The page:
DALLAS -

She may be in a wheelchair, but 14-year-old Lanie Hannah doesn’t let that stop her from having fun.

She has SMA. It attacks the body’s motor neurons and causes paralysis.

"It affects my daily life, like not being able to do certain things," she said.

"Put her in bed, take her out of bed, dressing. I mean, it affects everything that she does," said Lana Hannah, Lanie's mom.

There is no cure for SMA, but for the first time doctors are studying an experimental therapy that targets more than just symptoms. It targets mutated SMN genes, which are responsible for SMA.

"With this treatment, we are targeting the disease," said Dr. Susan T. Iannaccone, pediatric neurologist, Children’s Medical Center in Dallas and UT Southwestern Medical Center.

The gene therapy is injected into the spinal fluid. The idea is the drug will enter into the nerve cells and change the protein production so that the normal SMN gene is created. It could mean fewer symptoms and more strength for patients.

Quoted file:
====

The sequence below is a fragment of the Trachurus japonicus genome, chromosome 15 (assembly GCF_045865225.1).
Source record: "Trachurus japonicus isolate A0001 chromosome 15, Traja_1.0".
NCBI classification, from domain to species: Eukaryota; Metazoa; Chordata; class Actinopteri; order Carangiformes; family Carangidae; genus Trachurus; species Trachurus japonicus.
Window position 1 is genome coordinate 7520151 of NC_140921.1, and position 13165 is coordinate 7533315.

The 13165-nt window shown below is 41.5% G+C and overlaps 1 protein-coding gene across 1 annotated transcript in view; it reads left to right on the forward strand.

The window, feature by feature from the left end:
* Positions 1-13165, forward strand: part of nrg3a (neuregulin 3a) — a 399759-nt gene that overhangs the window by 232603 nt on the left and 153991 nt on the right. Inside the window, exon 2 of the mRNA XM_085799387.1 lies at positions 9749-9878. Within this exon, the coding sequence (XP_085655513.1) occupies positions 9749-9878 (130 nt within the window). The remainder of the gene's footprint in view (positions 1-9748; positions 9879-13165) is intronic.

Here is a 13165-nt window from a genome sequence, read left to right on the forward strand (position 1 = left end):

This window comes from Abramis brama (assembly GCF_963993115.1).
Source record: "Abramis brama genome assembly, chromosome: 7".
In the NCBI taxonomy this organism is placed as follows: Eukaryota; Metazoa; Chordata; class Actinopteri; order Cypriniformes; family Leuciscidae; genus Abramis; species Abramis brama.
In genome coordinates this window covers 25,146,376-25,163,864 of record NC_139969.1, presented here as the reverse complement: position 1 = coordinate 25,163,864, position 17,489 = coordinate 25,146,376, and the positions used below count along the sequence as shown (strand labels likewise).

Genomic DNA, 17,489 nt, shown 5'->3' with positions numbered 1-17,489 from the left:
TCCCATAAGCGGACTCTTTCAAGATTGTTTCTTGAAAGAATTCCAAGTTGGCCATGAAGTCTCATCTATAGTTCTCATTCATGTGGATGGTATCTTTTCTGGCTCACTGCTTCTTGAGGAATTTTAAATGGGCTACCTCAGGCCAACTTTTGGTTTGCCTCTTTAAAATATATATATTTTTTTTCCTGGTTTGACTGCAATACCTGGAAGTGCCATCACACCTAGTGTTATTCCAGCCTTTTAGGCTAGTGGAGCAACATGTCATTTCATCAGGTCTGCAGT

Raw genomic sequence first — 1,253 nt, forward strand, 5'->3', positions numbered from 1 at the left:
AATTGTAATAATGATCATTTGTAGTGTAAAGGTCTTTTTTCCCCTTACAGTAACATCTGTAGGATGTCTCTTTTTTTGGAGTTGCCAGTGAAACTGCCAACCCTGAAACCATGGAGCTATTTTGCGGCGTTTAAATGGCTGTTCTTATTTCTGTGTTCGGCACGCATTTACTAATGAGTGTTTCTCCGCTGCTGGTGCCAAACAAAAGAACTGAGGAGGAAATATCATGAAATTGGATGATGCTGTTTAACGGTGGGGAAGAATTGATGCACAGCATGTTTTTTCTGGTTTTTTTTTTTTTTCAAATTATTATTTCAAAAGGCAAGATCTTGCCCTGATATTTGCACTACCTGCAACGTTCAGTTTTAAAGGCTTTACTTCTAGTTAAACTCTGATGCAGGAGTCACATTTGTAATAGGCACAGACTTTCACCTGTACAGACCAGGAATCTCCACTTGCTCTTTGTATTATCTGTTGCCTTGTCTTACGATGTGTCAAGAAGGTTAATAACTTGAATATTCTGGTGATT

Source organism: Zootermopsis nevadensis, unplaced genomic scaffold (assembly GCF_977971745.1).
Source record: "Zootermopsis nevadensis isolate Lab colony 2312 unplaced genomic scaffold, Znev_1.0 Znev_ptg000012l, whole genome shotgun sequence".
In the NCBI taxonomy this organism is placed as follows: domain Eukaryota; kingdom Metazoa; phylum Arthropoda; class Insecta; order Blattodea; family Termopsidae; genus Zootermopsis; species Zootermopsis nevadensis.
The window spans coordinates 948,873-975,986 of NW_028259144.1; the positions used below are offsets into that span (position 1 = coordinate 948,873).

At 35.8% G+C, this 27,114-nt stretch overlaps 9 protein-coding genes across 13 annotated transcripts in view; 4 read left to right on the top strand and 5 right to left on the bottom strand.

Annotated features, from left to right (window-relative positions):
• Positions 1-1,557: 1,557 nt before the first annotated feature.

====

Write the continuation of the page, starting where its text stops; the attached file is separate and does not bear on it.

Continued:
"Our hope, absolutely, is that someday these children will not experience the symptoms," Iannaccone said.

Lanie was in the phase I trial. She hopes the therapy will be the answer she's been waiting for because she has big plans for the future.

"I want to go to college. I want to be a teacher, and I want to teach English," Lanie said.

"Everything that she does amazes me," Lana Hannah said.

Lanie has a milder form of the disease, but she has never been able to walk. Researchers said the next step is to study more patients in a phase II trial to see if the gene therapy does what they hope it will.

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